Let's follow the reasoning: Without proper notices given, the Zoning Board had no power to issue variances, and so the 1998 variances were illegal. Even if the 1998 variances were legal, they expired by 1999. So no legal variances existed on September 13, 2001 (2 days after the WTC collapsed), when the Construction Official issued a permit to build the Gateway foundation. The foundation permit was therefore illegal. But NO public notice of this permit was given other than a piece of paper posted somewhere on the work site, so the public had no way of knowing the permit was issued or that it was illegal. 45 days passed, and an unaware public did nothing. According to the Judge's reasoning, the illegal construction permit and project are now magically legalized because we the (uninformed) public "sat on our rights."
Even more troubling is that, in his ruling, the Judge ignored one other HCA complaint that was filed WITHIN the magic 45 days and so was NOT "out of time". That complaint involved the fact that the Sewerage Authority sewer hookup approval was conditioned on making "changes" to the project -- in particular raising road grades surrounding the project and building sewer ejector pits and a storm water retention system on site -- which were NOT part of any version of the Gateway project that were approved by the Zoning Board. Since the project was thus significantly different than the ones "approved" by the Zoning Board in 1998, the project should have gone BACK to the Zoning Board for new hearings and approvals.
There are very good reasons why these "changes" need to be considered by the Zoning Board. The Sewerage Authority required the "changes" to protect the residents of Gateway -- the raising of road grades would allow access to Gateway during floods (which are frequent in SW Hoboken) and the ejector pits would prevent sewerage from backing up into the lower floor dwellings during such a flood. But these "changes" are potentially very dangerous to public health and safety. Raising road grades will, in the written opinion of Hoboken's engineering consultant Schoor-DePalma, "exacerbate flooding" of the properties surrounding Gateway, and ejector pits will "surcharge the system", i.e. pump the raw sewerage out of Gateway and into the sewer where it can mix with flood waters, spill out onto the streets, or back up in neighbors' basements. Thus these "changes" which have NEVER been approved by the Zoning Board could significantly harm the public, and are a basis for REJECTING the project altogether!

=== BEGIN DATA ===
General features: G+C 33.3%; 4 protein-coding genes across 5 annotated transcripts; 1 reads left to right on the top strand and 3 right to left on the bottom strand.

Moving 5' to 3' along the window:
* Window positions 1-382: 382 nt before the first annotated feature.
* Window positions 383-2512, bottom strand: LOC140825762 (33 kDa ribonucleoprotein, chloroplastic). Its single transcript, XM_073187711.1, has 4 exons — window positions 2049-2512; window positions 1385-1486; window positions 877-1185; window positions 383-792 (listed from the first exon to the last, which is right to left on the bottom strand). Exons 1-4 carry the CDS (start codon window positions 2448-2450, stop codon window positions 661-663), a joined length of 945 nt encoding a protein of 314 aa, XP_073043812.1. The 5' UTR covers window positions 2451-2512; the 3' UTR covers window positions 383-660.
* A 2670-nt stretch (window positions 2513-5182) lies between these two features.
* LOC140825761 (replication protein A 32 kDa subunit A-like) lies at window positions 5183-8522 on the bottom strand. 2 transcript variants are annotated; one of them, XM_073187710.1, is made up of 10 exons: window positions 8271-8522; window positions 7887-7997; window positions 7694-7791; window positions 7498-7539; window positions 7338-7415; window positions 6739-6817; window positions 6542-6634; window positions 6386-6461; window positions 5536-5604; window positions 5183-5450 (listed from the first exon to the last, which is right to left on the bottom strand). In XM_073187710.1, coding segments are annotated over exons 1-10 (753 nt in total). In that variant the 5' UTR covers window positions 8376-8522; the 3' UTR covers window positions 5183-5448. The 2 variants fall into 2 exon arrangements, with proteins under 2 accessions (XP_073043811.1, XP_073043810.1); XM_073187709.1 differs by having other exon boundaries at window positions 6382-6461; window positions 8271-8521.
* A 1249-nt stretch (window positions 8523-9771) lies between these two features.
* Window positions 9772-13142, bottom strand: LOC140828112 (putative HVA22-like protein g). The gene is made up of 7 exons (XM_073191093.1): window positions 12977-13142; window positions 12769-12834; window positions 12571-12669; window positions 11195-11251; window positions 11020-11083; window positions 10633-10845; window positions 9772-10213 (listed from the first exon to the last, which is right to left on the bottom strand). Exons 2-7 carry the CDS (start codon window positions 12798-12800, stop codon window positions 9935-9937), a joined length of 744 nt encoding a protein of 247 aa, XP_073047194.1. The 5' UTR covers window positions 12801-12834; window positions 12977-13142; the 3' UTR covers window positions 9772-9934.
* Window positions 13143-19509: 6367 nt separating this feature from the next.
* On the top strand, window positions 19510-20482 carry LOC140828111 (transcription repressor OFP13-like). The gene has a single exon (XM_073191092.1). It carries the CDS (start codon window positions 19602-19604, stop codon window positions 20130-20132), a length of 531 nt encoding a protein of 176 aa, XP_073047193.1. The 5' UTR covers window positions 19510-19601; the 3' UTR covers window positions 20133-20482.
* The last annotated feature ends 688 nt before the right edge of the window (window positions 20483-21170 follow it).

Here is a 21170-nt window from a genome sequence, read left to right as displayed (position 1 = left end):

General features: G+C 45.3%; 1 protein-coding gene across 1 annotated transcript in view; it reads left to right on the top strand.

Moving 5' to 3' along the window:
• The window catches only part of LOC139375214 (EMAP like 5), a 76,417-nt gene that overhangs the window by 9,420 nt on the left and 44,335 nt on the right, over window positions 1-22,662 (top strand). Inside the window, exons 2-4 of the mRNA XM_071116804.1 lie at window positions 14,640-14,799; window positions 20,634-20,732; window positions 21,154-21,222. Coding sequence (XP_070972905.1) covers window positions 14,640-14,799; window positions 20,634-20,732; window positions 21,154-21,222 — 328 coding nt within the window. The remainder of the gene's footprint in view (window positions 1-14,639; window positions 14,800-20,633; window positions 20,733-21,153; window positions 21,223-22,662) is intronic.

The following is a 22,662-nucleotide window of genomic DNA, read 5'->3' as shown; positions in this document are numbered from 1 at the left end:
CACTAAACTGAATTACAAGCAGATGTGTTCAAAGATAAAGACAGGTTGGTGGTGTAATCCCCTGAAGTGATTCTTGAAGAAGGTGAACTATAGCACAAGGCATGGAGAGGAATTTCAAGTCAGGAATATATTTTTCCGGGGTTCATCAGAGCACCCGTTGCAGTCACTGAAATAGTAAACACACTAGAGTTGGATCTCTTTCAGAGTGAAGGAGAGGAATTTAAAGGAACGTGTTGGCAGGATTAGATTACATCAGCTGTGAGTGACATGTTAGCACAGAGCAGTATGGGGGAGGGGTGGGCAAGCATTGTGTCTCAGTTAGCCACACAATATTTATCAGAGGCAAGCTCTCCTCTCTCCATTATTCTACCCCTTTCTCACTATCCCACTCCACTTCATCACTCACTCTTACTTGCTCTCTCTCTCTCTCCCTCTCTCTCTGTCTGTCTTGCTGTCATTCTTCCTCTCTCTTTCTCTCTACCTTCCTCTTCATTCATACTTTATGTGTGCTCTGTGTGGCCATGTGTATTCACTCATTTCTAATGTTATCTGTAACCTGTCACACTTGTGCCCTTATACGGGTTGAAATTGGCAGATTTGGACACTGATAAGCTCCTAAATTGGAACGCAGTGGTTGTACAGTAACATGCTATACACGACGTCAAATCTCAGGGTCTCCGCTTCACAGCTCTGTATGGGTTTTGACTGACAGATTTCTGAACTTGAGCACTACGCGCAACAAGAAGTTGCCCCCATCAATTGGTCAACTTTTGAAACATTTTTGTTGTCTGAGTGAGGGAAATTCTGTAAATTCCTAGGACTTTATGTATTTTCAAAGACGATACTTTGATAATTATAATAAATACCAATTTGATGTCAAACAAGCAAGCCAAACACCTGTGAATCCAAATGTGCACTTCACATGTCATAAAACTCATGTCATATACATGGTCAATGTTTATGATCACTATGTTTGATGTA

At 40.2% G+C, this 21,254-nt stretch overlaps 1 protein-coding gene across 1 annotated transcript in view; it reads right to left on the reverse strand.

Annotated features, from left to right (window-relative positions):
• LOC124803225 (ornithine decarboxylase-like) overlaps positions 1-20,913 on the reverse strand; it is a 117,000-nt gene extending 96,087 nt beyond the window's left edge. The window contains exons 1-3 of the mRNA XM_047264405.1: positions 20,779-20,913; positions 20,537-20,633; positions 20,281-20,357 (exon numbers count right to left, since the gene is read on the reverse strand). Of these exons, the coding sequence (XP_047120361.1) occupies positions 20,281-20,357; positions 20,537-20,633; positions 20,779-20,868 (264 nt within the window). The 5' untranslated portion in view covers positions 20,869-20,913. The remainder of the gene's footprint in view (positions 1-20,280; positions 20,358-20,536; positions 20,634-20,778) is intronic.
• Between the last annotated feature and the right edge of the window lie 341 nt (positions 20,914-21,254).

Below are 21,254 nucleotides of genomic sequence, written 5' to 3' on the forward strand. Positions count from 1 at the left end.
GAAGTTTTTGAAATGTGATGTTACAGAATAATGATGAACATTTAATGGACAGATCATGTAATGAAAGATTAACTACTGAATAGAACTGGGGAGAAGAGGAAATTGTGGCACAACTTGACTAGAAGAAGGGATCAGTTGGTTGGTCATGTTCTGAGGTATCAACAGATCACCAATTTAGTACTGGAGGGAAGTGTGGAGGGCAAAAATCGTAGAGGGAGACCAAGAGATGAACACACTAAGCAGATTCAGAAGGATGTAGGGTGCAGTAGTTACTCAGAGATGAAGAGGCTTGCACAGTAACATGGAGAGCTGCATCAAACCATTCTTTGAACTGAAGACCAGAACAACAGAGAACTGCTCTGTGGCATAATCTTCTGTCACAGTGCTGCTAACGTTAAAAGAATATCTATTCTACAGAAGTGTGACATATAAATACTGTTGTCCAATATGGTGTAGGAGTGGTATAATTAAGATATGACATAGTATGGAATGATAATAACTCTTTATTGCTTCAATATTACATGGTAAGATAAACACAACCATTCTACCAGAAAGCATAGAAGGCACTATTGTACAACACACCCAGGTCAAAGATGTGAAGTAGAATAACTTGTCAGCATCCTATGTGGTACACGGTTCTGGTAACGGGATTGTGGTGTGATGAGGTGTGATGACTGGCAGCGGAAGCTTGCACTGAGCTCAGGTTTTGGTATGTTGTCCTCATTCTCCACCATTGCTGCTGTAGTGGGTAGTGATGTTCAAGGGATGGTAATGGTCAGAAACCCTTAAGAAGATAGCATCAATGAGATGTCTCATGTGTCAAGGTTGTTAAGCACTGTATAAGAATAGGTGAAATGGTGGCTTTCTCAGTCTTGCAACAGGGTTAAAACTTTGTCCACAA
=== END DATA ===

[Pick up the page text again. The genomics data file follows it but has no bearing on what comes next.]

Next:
The Sewerage Authority sewer hookup approvals, conditioned on these dubious "changes", requires that the project go back to the Zoning Board, which never happened, so the permit issued by the Construction Official to build beyond the foundation, issued on May 31, 2002, was illegal, since the required zoning approvals for the "changed" project were never given. In fact, neither the Sewerage Authority approval nor the May 31st building permit can be legal until AFTER the Zoning Board reconsiders and approves the "changed" project, which has never happened. Even though this part of the complaint challenged Sewerage Authority and Construction Official approvals within 45 days of their occurrence, it was never even addressed by the Judge.
In rejecting HCA's motion for a stop work order, the Judge ruled that the harm to the developers by being forced to stop work exceeds the public's harm if the building continues. But the developers are counting on the fact that the more they build, the less likely it becomes that the court will order the buildings torn down.
So here is the crux of our situation: the lower court has ruled that private interests are more important than the public interest. The public's right to have zoning and construction laws properly enforced, to have their legal right to have an input into the zoning approval process and to have their legitimate public health concerns addressed therein has been subordinated by the judge to the developers' right to protect their investments and profits, and to defy the law and trample on the public's right to have a say. If a developer can abuse the approval process and get away with it, then zoning protection in Hoboken is dead and all citizens suffer.
The HCA therefore intends to appeal Judge D'Italia's decision and to ask the Appeals Court to impose an immediate stop work order. The City of Jersey City and the Hoboken City Council also consider the construction of Gateway to be so detrimental to the safety and quality-of-life of our communities that they have joined HCA in this appeal. The appeal is scheduled to be filed by September 23rd of this year.
We need help to get the word out, so if you would like to participate in any way, including donations to the HCA legal fund, please contact us at 201-714-9376.
Eric Volpe, President
Hudson County Alliance